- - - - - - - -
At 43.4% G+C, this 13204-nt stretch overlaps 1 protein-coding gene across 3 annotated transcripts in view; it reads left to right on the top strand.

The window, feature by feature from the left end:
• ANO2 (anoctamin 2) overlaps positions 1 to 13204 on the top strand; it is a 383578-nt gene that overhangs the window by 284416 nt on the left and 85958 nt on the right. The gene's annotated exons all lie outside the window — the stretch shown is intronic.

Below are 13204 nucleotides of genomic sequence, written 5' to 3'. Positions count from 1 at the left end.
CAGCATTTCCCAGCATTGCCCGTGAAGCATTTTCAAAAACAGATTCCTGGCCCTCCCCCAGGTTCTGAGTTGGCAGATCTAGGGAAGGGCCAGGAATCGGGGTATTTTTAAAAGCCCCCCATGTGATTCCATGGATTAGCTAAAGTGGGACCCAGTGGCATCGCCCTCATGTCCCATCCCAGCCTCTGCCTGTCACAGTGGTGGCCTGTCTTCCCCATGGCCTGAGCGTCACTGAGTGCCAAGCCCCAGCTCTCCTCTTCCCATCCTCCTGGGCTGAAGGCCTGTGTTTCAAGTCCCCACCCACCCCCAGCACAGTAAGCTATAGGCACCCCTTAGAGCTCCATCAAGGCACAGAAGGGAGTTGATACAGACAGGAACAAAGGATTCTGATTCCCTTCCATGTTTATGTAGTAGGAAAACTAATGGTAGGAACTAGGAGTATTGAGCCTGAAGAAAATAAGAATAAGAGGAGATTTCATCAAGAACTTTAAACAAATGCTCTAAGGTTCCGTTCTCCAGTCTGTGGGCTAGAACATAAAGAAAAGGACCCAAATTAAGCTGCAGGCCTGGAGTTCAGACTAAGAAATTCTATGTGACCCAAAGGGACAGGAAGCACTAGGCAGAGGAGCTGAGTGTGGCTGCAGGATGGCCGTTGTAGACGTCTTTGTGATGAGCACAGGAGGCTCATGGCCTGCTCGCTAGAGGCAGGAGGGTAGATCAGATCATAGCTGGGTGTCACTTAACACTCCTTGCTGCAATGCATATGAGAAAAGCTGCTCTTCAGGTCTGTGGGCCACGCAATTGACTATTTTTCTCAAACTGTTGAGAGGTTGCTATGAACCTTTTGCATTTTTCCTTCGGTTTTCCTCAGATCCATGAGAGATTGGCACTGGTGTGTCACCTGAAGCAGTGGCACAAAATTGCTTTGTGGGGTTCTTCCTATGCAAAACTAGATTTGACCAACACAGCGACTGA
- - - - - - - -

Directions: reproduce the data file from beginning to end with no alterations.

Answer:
At 43.4% G+C, this 13204-nt stretch overlaps 1 protein-coding gene across 3 annotated transcripts in view; it reads left to right on the top strand.

The window, feature by feature from the left end:
• ANO2 (anoctamin 2) overlaps positions 1 to 13204 on the top strand; it is a 383578-nt gene that overhangs the window by 284416 nt on the left and 85958 nt on the right. The gene's annotated exons all lie outside the window — the stretch shown is intronic.

Below are 13204 nucleotides of genomic sequence, written 5' to 3'. Positions count from 1 at the left end.
CAGCATTTCCCAGCATTGCCCGTGAAGCATTTTCAAAAACAGATTCCTGGCCCTCCCCCAGGTTCTGAGTTGGCAGATCTAGGGAAGGGCCAGGAATCGGGGTATTTTTAAAAGCCCCCCATGTGATTCCATGGATTAGCTAAAGTGGGACCCAGTGGCATCGCCCTCATGTCCCATCCCAGCCTCTGCCTGTCACAGTGGTGGCCTGTCTTCCCCATGGCCTGAGCGTCACTGAGTGCCAAGCCCCAGCTCTCCTCTTCCCATCCTCCTGGGCTGAAGGCCTGTGTTTCAAGTCCCCACCCACCCCCAGCACAGTAAGCTATAGGCACCCCTTAGAGCTCCATCAAGGCACAGAAGGGAGTTGATACAGACAGGAACAAAGGATTCTGATTCCCTTCCATGTTTATGTAGTAGGAAAACTAATGGTAGGAACTAGGAGTATTGAGCCTGAAGAAAATAAGAATAAGAGGAGATTTCATCAAGAACTTTAAACAAATGCTCTAAGGTTCCGTTCTCCAGTCTGTGGGCTAGAACATAAAGAAAAGGACCCAAATTAAGCTGCAGGCCTGGAGTTCAGACTAAGAAATTCTATGTGACCCAAAGGGACAGGAAGCACTAGGCAGAGGAGCTGAGTGTGGCTGCAGGATGGCCGTTGTAGACGTCTTTGTGATGAGCACAGGAGGCTCATGGCCTGCTCGCTAGAGGCAGGAGGGTAGATCAGATCATAGCTGGGTGTCACTTAACACTCCTTGCTGCAATGCATATGAGAAAAGCTGCTCTTCAGGTCTGTGGGCCACGCAATTGACTATTTTTCTCAAACTGTTGAGAGGTTGCTATGAACCTTTTGCATTTTTCCTTCGGTTTTCCTCAGATCCATGAGAGATTGGCACTGGTGTGTCACCTGAAGCAGTGGCACAAAATTGCTTTGTGGGGTTCTTCCTATGCAAAACTAGATTTGACCAACACAGCGACTGA